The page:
Except for control connections 4 and the particular circuits within the function cells (ALU in FIG. 2) and/or memory cells (RAM in FIG. 2), the cell element field for data processing in FIG. 1 is a traditional cell element field such as that which is known and conventional with reconfigurable data processing systems, e.g., a VPU according to XPP technology of the present applicant. In particular, the cell element field of FIG. 1 may be operated in the known way, so it has the corresponding circuits for wave reconfiguration, for debugging, transferring trigger signals, etc.
The first distinguishing features of the cell element field of the present invention are derived from control connection 4 and the corresponding circuit, which are described in greater detail below with reference to FIGS. 2 a through 2 c. It should be pointed out that whereas in FIG. 1, a control connection 4 always leads from a function cell element located farther to the left to a memory cell located farther to the right, specifically only and exactly to one such memory cell, it is also plausibly possible to provide a configurable interconnection for the control lines to be able to address either memory cells situated elsewhere and/or more than one memory cell, if necessary, when there is a great memory demand for information to be received, stored and/or output by the memory cells. For reasons of comprehensibility, however, only individual control connections which are provided in a fixed manner are referred to in FIGS. 1 and 2, which greatly simplifies understanding of the present invention. The control connection is also substitutable if necessary by traditional lines, assuming the proper protocols are available.
FIG. 2 shows function cell 2 as an ALU and function cell 3 as a RAM. Above the row in which the cells are located runs bus 5 a, connecting backward register 3 a mentioned above to inputs 3 b of the memory cell and 2 b of the ALU. The bus system running below the cell is labeled as 5 c and only the relevant segments of bus system 5 a, 5 b are shown here. It is apparent that bus system 5 b alternatively receives data from an output 2 c of ALU 2, an output 3 c of RAM 3 and carries data into input 3 a 1 of the backward register.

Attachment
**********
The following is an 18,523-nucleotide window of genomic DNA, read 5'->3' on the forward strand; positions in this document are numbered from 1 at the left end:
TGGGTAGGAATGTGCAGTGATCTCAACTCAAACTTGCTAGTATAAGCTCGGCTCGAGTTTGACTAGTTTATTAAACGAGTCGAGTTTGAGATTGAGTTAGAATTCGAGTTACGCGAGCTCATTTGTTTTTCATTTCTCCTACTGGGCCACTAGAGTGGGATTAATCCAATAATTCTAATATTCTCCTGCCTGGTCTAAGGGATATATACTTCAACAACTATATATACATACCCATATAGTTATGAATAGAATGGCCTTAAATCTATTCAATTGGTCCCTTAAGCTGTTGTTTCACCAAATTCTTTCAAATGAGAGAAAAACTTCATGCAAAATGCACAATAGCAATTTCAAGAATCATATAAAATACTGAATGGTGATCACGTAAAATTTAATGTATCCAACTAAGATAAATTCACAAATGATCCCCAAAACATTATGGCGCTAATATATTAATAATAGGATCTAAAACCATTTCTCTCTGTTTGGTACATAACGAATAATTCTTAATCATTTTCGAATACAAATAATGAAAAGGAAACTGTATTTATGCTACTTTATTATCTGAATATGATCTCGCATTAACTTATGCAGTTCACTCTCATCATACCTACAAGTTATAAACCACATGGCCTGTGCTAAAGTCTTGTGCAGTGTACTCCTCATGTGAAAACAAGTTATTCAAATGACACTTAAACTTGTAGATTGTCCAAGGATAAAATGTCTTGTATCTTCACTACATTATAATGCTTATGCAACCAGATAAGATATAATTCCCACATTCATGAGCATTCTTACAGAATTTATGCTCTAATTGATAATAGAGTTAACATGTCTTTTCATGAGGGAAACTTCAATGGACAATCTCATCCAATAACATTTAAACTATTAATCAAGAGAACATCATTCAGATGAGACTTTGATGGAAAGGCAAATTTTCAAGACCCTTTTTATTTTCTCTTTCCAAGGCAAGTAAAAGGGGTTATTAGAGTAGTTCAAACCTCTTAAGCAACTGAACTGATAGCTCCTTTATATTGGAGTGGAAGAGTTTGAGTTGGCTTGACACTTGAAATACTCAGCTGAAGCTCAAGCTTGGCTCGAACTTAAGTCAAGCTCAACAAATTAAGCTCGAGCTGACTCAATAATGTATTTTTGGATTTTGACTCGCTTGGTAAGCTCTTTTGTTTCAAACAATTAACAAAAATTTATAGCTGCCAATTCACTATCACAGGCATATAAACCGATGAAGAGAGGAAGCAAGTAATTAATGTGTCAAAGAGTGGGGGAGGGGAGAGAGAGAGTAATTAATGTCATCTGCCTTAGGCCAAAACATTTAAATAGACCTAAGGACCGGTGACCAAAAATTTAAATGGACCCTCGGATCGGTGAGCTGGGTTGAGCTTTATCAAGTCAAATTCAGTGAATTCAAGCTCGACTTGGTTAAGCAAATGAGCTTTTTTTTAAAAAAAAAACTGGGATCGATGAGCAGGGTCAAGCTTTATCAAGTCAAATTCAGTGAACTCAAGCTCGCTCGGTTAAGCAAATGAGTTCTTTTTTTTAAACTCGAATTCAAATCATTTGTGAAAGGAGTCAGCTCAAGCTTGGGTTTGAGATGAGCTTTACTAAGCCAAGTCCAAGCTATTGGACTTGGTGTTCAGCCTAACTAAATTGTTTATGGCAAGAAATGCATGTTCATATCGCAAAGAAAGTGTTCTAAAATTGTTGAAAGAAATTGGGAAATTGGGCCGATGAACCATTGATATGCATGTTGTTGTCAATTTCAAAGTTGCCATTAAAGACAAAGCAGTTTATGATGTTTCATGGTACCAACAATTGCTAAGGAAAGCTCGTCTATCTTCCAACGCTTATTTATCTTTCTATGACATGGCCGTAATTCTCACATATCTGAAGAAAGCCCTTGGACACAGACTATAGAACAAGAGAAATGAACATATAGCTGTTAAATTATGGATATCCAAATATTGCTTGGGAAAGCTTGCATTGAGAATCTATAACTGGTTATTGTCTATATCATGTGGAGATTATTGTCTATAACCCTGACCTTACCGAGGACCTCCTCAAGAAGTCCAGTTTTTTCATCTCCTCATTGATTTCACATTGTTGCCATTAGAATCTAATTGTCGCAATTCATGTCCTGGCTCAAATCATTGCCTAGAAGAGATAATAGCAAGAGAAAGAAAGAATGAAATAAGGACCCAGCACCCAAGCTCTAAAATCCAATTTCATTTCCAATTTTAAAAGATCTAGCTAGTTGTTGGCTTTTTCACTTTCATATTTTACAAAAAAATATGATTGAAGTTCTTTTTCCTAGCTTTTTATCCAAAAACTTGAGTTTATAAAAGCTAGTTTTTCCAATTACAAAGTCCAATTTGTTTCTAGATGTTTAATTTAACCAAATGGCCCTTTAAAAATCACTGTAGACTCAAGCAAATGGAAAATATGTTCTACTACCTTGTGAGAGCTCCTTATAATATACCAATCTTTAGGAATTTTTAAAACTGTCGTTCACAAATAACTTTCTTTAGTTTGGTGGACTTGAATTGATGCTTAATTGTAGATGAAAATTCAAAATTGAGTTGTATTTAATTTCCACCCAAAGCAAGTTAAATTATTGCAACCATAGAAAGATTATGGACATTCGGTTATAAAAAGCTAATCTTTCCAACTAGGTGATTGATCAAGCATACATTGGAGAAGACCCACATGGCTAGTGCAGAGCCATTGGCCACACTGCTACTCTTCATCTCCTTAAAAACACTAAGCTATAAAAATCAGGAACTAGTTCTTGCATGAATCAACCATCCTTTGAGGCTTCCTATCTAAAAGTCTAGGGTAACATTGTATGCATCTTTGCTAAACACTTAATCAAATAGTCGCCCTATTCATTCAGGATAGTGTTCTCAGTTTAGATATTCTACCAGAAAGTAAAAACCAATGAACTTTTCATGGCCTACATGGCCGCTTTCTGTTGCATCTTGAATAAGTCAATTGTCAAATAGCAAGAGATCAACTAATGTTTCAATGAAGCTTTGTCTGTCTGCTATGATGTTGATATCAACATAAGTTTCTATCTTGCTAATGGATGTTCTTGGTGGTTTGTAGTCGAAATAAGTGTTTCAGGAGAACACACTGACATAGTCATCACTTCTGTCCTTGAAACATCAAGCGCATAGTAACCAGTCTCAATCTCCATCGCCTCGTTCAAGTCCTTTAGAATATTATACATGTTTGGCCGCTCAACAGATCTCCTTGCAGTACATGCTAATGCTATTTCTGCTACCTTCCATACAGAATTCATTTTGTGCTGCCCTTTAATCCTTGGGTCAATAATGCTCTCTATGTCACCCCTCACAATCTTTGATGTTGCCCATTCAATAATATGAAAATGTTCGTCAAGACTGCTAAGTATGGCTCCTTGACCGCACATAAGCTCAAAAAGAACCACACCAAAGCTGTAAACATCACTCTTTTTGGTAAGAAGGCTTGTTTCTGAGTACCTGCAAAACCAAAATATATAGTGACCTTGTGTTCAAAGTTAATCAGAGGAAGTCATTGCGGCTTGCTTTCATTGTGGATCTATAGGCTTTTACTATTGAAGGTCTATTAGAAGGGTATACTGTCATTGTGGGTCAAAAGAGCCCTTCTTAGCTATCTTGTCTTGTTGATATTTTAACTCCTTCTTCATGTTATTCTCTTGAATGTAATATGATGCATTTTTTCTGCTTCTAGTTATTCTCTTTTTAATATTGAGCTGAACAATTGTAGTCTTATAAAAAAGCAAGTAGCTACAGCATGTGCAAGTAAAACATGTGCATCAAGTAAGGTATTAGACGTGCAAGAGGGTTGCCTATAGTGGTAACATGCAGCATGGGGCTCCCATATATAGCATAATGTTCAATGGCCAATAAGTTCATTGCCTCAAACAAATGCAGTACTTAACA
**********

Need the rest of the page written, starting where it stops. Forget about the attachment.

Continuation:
ALU 2 at the same time has additional inputs and outputs 2 a 1, 2 a 2 which may be connected to other bus segments and over which the ALU receives data such as operands and outputs results.
Control connection 4 is permanently under control of the extended circuits of the ALU and represents here a connection over which a plurality of bits may be transferred. The width of control connection 4 is selected so that at least the following control commands may be transmitted to the memory cell: DATA WRITE, DATA READ, ADDRESS POINTER WRITE, ADDRESS POINTER READ, PROGRAM POINTER WRITE, PROGRAM POINTER READ, PROGRAM POINTER INCREMENT, STACK POINTER WRITE, STACK POINTER READ, PUSH, POP. Memory cell 3 at the same time has at least three memory areas, namely a stack area, a heap area and a program area. Each area is assigned its own pointer via which it is determined to which area of the stack, the heap and the program area there will be read or write access in each case.